- Category: INTRODUCTION TO THE NOAHIDE LAWS
- Hits: 5671
Since Noachides do not have a marriage contract there must be some way of determining who is married and who is not. A marriage is not only a private agreement between two people but also a publicly known (assuming they live around people) exclusive relationship (exclusive between a man and a woman although it is still possible for a man to have several wives).
The Torah says30: “Therefore, a man shall leave his father and his mother and be united with his wife and they shall become one flesh.” This verse implies that a man will leave the home of his parents and create a new home with his wife. Meaning, they will live together. Living together in a home is a public statement that the couple is exclusive to one another. Once the public and private (the relationship has been consummated) nature of the relationship has been established the couple is considered married.
A Couple is considered divorced when either partner leaves the common domain (or home).31 This method is far easier than having to get a “Get” or article of divorce (as is necessary for the Jewish people who sign a marriage contract). It allows either partner to end the relationship, not just the husband as is true under Jewish marriage.
Theft was the first sin committed in the Torah when Adam ate the fruit. God specified that everything in the Garden was available to Adam except for the fruit of the tree of knowledge of good and evil. Theft is the most common sin that human beings commit against one another. It is also one of the most complex of the Noachide Laws.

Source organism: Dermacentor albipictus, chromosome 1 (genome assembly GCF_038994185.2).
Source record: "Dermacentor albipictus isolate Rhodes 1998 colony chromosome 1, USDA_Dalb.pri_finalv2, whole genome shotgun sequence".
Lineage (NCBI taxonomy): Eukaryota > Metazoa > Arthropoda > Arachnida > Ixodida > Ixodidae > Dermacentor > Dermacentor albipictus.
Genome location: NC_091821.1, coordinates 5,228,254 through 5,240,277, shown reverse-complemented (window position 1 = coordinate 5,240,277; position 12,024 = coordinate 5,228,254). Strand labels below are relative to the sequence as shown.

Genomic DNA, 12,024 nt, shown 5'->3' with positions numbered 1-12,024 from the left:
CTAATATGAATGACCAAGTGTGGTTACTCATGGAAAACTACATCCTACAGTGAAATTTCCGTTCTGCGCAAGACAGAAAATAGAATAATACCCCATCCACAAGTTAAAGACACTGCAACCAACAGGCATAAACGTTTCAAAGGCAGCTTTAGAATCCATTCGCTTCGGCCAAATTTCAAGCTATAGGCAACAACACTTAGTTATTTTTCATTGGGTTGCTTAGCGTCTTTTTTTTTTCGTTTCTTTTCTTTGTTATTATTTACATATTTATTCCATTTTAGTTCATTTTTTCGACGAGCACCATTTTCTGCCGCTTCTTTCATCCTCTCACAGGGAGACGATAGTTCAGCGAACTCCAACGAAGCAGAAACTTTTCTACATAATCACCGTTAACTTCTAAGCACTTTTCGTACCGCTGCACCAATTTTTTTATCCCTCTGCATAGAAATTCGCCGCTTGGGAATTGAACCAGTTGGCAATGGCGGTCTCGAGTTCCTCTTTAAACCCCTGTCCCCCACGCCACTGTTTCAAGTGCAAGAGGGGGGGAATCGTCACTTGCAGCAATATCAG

For many this law seems rudimentary; easily avoided by even a child. It just isn’t true, what constitutes theft is a very difficult issue. It is an issue that is treated in great detail by the Jewish people It is possible to steal in many different ways. If someone takes pens from the office or sits at their computer at work playing Tetris instead of working they are stealing. If someone takes something without the express permission of the owner they are stealing. What is even worse is that for Noachides there are no minimum amounts. Although punishment, ultimately, is the prerogative of the court, a Noachide could be liable for death.
It is very important for Noachides to understand the Noachide laws thoroughly to avoid violating any of the prohibitions. In order to do this one must first understand the boundaries of ownership. Only then is it possible to know when something has been stolen. It is not the purpose of this paper to explicitly detail ownership and theft, but it is our aim to give a basic introduction to this issue.
We are constantly confronted every day with the decision to steal or not in our lives. The most common way we face this challenge is with our business dealings. These dealings can take the form of business, work, and private commerce.
When merchants deal with each other or their customers it is important that their dealings be honest. Anyone who gives less than they promised at time of sale or takes more than they paid for is committing theft.
The “ethical” technicalities allowed by most countries are unacceptable by the Torah standard. The Torah requires us to be exacting in our business dealings. Abuse of money exchanges is the surest sign of a corrupt society and is very often complained of by the Biblical prophets.